Reference a schedule parameter in a script

You can enter additional schedule parameters (see Schedule Parameters) and refer to them in a script using ${parameter_name}. When executing, SQL Executor replaces ${parameter_name} with the appropriate parameter value from the schedule.

Example:
You enter the 'customer_type' parameter in the schedule and set it to 'GOLD'.

In your SQL script file, you provide the following script:

SELECT Id, Name FROM Customers WHERE customer_type = '${customer_type}';


SQL Executor executes the script as follows:

SELECT Id, Name FROM Customers WHERE customer_type = 'GOLD';

Generate complex scripts using Liquid template files

When you need to use long or complex SQL scripts, generate them using Liquid template files (*.liquid).

A Liquid template file can be called from any SQL script using a function call where the function name refers to the name of the template file. For example, 'test_template.liquid' would have the function name 'test_template'. If the function call includes too many parameters, specify them in a parameter definition file.

The template files must be stored in {SOURCE_ROOT}/templates/ folder (see S3 Folder Structure).

Example:
You provide the following Liquid template file named 'test_template.liquid':

INSERT INTO {{table_name}}
(
    {% for field in fields %}{{ field }} {% unless forloop.last %},{% endunless %}{% endfor %}, {{custom_field}}
)
SELECT
    {% for field in fields %} a.{{ field }} {% unless forloop.last %},{% endunless %}{% endfor %}, a.{{custom_field}}
FROM {{another_table}} a;


Your SQL script file has the following function call:

...some SQL code...
#{test_template(table_name="test_table_target",
another_table="test_table_source", fields=["name","country"],
custom_field="hash")}
...some other SQL code...


SQL Executor executes the SQL script as follows:

INSERT INTO test_table_target
(
    name, country, hash
)
SELECT a.name, a.country, a.hash
FROM test_table_source a;

Read parameters from a parameter definition file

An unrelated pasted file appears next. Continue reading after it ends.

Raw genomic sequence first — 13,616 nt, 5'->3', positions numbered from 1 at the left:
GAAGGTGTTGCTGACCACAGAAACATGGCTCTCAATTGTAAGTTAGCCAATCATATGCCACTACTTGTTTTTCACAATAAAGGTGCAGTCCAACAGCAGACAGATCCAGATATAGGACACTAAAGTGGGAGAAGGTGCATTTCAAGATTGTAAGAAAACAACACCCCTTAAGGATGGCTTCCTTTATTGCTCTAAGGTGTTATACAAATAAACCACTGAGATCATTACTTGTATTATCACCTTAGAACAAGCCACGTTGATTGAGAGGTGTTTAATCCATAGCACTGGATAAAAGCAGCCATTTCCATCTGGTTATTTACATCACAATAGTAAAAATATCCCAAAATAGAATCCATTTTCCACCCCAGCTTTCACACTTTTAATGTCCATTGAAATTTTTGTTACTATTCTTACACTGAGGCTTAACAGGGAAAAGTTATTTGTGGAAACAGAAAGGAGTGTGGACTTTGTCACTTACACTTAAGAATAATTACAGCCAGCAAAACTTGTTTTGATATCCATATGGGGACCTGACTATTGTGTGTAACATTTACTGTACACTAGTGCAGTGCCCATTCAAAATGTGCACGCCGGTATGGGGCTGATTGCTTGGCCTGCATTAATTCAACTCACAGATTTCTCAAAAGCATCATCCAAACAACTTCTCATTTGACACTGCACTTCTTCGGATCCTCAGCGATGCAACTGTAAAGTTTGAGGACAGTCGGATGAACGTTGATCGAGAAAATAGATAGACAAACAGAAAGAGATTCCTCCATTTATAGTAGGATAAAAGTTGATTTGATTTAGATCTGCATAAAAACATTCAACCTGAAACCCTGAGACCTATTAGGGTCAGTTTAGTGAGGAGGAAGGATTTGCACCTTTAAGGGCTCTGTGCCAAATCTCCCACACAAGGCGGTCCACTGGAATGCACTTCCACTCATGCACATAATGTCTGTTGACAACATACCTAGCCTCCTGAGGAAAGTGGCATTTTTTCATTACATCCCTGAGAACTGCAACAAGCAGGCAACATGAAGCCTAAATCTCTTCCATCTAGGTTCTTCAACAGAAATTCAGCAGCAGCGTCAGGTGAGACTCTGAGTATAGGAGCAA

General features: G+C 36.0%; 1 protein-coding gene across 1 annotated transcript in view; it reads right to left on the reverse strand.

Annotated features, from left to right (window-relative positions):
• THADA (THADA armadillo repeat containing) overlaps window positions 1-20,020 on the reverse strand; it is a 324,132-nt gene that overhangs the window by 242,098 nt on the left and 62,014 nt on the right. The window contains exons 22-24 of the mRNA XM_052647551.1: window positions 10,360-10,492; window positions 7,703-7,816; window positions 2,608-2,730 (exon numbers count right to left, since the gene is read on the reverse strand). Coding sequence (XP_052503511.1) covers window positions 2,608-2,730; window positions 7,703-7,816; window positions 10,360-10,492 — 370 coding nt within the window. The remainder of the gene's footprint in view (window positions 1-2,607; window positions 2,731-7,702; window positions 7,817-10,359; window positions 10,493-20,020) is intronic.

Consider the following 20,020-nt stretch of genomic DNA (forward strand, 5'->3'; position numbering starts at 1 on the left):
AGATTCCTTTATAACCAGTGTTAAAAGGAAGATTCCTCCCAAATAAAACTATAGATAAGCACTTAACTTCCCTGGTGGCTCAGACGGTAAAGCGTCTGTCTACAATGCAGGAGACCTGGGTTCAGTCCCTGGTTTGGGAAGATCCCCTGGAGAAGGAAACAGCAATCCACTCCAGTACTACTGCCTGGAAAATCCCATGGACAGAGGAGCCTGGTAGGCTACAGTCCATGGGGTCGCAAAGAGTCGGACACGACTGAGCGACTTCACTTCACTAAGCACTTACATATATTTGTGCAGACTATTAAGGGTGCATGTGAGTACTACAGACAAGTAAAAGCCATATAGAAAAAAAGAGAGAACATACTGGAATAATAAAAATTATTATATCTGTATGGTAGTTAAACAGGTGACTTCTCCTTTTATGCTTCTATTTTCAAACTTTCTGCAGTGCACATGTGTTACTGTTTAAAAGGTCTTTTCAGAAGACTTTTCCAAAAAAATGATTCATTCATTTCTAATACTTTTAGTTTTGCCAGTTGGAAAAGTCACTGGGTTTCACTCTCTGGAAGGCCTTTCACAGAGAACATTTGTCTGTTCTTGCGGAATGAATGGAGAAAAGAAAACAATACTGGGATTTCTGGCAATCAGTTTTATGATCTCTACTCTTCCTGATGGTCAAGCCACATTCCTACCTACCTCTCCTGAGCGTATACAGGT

If you have too many parameters in a function call in a script, you can specify them in a parameter definition file (*.json or *.yaml) and reference the file in the call. When executing, SQL Executor loads the parameters from the parameter definition file.

The parameter definition files must be stored in {SOURCE_ROOT}/param_definitions/ folder (see S3 Folder Structure).

Example:
The SQL script file has a function call with the parameter definition file named 'my_parameter_file_name.json'. Notice that the 'param_definitions' subfolder is not explicitly specified as a part of the path because it is automatically resolved at processing.

...some SQL code...
#{test_template(param_definition_file="my_parameter_file_name.json")}
...some other SQL code...

Customize the order of executing script files

To customize the order of executing script files, use a control file.

The control file is a CSV file with the following columns:

Column nameTypeMandatory?DefaultDescription
script_namestringyesn/a

Contains the name of the script that should be executed

predecessor_namestringyesn/a

Contains script predecessors (the scripts that must finish before your script can be executed)
The script predecessors must be separated with a vertical bar ( | ).
Example: script_1.sql|script_2.sql|script_3.sql

priorityintegerno0

Contains the number that defines the priority of the row

Example:

script_name,predecessor_name
1_get_lsts_delete.sql,
2_insert_data_1.sql,1_get_lsts_delete.sql
2_insert_data_2.sql,1_get_lsts_delete.sql
2_insert_data_3.sql,1_get_lsts_delete.sql
2_insert_data_4.sql,1_get_lsts_delete.sql
2_insert_data_5.sql,1_get_lsts_delete.sql
2_insert_data_6.sql,1_get_lsts_delete.sql
3_check_data.sql,2_insert_data_1.sql|2_insert_data_2.sql|2_insert_data_3.sql|2_insert_data_4.sql|2_insert_data_5.sql|2_insert_data_6.sql
4_perform_miracle.sql,3_check_data.sql
5_load_collection.psql,4_perform_miracle.sql
6_use_params.sql,5_load_collection.psql
7_iteration_test.isql,6_use_params.sql
8_drop_everything.psql,7_iteration_test.isql

The following picture shows the dependency graph generated by the control file:

  1. The execution starts on the first (top) level, with 1_get_lsts_delete.sql.
  2. After the first-level script finishes, all the scripts on the second level (2_insert_data_x.sql) are executed in parallel using the standard parallel settings.
  3. After the second-level scripts finish, all the other scripts are executed serially.
Powered by Atlassian Confluence and Scroll Viewport.